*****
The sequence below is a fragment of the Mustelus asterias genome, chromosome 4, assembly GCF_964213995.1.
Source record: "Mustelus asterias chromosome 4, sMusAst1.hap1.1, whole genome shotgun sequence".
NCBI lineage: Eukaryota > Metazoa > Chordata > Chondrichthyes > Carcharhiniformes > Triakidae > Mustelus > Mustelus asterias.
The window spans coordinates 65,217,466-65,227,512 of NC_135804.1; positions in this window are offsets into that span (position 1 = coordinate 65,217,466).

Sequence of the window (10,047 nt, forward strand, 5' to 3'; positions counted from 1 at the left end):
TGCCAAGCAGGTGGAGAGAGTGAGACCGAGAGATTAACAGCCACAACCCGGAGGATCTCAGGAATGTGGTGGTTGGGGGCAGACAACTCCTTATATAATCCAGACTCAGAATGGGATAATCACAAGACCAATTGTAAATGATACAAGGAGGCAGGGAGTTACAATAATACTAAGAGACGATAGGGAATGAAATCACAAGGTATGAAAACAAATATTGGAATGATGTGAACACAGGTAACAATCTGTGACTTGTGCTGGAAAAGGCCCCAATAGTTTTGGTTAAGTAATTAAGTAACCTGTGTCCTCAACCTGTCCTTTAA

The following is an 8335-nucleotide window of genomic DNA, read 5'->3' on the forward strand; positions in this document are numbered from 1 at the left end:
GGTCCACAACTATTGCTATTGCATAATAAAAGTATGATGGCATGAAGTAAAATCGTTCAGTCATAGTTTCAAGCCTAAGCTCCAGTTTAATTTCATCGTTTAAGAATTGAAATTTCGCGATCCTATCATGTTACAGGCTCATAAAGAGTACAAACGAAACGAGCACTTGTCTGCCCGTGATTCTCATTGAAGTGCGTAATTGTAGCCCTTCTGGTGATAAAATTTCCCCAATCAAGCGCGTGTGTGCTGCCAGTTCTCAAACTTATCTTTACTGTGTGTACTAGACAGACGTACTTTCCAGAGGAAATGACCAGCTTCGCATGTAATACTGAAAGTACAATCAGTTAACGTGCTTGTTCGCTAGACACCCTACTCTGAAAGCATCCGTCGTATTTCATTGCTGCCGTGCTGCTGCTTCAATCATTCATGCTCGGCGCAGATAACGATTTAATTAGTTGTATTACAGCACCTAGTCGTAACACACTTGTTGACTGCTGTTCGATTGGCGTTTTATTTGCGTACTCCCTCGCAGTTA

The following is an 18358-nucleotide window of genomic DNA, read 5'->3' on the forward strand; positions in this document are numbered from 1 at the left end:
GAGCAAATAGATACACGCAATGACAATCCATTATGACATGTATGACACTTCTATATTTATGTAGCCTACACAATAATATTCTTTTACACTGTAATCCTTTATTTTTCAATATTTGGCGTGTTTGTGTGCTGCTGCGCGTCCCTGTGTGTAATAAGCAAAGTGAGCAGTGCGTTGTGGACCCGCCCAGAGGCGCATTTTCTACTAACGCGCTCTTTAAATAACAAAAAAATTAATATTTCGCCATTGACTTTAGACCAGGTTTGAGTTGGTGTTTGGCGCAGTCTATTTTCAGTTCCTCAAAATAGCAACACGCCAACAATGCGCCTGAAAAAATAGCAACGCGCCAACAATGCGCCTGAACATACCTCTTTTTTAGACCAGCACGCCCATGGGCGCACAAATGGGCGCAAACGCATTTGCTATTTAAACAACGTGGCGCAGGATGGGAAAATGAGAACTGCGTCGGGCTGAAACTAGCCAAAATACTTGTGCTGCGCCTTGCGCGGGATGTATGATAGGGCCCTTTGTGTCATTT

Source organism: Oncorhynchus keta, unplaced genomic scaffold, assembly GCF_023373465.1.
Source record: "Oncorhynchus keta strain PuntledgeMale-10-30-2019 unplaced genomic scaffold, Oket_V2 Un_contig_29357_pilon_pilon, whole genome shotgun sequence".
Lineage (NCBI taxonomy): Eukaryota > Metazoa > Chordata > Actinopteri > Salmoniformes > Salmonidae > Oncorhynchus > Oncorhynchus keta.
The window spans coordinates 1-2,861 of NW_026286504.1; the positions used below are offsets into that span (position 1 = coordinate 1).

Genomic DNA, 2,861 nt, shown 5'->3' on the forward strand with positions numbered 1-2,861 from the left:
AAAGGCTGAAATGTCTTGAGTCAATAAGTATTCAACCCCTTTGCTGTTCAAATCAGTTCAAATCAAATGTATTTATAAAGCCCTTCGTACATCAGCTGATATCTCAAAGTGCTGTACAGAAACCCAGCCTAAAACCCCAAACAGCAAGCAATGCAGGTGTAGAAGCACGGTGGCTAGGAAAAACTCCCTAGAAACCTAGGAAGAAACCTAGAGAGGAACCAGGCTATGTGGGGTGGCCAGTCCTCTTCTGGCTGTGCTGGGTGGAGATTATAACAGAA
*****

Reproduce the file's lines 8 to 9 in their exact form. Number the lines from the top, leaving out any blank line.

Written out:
GGTCCACAACTATTGCTATTGCATAATAAAAGTATGATGGCATGAAGTAAAATCGTTCAGTCATAGTTTCAAGCCTAAGCTCCAGTTTAATTTCATCGTTTAAGAATTGAAATTTCGCGATCCTATCATGTTACAGGCTCATAAAGAGTACAAACGAAACGAGCACTTGTCTGCCCGTGATTCTCATTGAAGTGCGTAATTGTAGCCCTTCTGGTGATAAAATTTCCCCAATCAAGCGCGTGTGTGCTGCCAGTTCTCAAACTTATCTTTACTGTGTGTACTAGACAGACGTACTTTCCAGAGGAAATGACCAGCTTCGCATGTAATACTGAAAGTACAATCAGTTAACGTGCTTGTTCGCTAGACACCCTACTCTGAAAGCATCCGTCGTATTTCATTGCTGCCGTGCTGCTGCTTCAATCATTCATGCTCGGCGCAGATAACGATTTAATTAGTTGTATTACAGCACCTAGTCGTAACACACTTGTTGACTGCTGTTCGATTGGCGTTTTATTTGCGTACTCCCTCGCAGTTA

The following is an 18358-nucleotide window of genomic DNA, read 5'->3' on the forward strand; positions in this document are numbered from 1 at the left end: